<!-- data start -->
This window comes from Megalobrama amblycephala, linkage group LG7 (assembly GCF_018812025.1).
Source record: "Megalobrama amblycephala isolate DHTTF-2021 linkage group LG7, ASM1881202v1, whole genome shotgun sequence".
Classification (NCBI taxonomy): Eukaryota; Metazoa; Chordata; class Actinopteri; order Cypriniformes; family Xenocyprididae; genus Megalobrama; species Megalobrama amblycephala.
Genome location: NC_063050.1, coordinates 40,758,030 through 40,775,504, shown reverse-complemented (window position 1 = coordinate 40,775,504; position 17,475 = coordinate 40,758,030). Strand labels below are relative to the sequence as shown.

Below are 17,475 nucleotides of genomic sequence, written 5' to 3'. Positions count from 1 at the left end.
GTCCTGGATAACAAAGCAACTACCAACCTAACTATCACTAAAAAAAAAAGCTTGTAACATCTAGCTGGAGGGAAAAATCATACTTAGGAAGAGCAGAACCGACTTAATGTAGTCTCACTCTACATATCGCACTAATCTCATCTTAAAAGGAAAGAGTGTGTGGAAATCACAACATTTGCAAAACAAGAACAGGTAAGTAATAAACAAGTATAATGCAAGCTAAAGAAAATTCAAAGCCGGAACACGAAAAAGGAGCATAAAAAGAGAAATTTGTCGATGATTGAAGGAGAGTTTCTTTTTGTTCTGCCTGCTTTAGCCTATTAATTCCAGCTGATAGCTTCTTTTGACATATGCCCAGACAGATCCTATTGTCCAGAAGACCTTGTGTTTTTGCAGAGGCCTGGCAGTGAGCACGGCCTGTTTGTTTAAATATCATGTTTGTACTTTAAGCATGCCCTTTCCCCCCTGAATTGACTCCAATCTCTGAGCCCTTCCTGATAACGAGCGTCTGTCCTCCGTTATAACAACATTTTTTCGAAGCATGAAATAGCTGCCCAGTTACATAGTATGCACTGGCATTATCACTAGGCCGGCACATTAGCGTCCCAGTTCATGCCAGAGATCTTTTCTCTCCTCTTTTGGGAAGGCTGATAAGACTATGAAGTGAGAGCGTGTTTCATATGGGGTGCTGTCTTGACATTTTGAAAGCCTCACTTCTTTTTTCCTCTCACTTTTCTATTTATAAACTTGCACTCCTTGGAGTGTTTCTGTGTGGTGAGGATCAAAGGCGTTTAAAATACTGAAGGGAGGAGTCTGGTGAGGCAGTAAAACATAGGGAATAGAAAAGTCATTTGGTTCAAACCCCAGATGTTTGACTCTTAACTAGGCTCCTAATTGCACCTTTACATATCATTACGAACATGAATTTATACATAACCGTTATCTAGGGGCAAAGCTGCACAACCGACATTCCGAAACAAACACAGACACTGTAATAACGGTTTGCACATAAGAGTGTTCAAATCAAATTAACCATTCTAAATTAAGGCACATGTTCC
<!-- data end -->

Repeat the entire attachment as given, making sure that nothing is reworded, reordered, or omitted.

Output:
This window comes from Megalobrama amblycephala, linkage group LG7 (assembly GCF_018812025.1).
Source record: "Megalobrama amblycephala isolate DHTTF-2021 linkage group LG7, ASM1881202v1, whole genome shotgun sequence".
Classification (NCBI taxonomy): Eukaryota; Metazoa; Chordata; class Actinopteri; order Cypriniformes; family Xenocyprididae; genus Megalobrama; species Megalobrama amblycephala.
Genome location: NC_063050.1, coordinates 40,758,030 through 40,775,504, shown reverse-complemented (window position 1 = coordinate 40,775,504; position 17,475 = coordinate 40,758,030). Strand labels below are relative to the sequence as shown.

Below are 17,475 nucleotides of genomic sequence, written 5' to 3'. Positions count from 1 at the left end.
GTCCTGGATAACAAAGCAACTACCAACCTAACTATCACTAAAAAAAAAAGCTTGTAACATCTAGCTGGAGGGAAAAATCATACTTAGGAAGAGCAGAACCGACTTAATGTAGTCTCACTCTACATATCGCACTAATCTCATCTTAAAAGGAAAGAGTGTGTGGAAATCACAACATTTGCAAAACAAGAACAGGTAAGTAATAAACAAGTATAATGCAAGCTAAAGAAAATTCAAAGCCGGAACACGAAAAAGGAGCATAAAAAGAGAAATTTGTCGATGATTGAAGGAGAGTTTCTTTTTGTTCTGCCTGCTTTAGCCTATTAATTCCAGCTGATAGCTTCTTTTGACATATGCCCAGACAGATCCTATTGTCCAGAAGACCTTGTGTTTTTGCAGAGGCCTGGCAGTGAGCACGGCCTGTTTGTTTAAATATCATGTTTGTACTTTAAGCATGCCCTTTCCCCCCTGAATTGACTCCAATCTCTGAGCCCTTCCTGATAACGAGCGTCTGTCCTCCGTTATAACAACATTTTTTCGAAGCATGAAATAGCTGCCCAGTTACATAGTATGCACTGGCATTATCACTAGGCCGGCACATTAGCGTCCCAGTTCATGCCAGAGATCTTTTCTCTCCTCTTTTGGGAAGGCTGATAAGACTATGAAGTGAGAGCGTGTTTCATATGGGGTGCTGTCTTGACATTTTGAAAGCCTCACTTCTTTTTTCCTCTCACTTTTCTATTTATAAACTTGCACTCCTTGGAGTGTTTCTGTGTGGTGAGGATCAAAGGCGTTTAAAATACTGAAGGGAGGAGTCTGGTGAGGCAGTAAAACATAGGGAATAGAAAAGTCATTTGGTTCAAACCCCAGATGTTTGACTCTTAACTAGGCTCCTAATTGCACCTTTACATATCATTACGAACATGAATTTATACATAACCGTTATCTAGGGGCAAAGCTGCACAACCGACATTCCGAAACAAACACAGACACTGTAATAACGGTTTGCACATAAGAGTGTTCAAATCAAATTAACCATTCTAAATTAAGGCACATGTTCC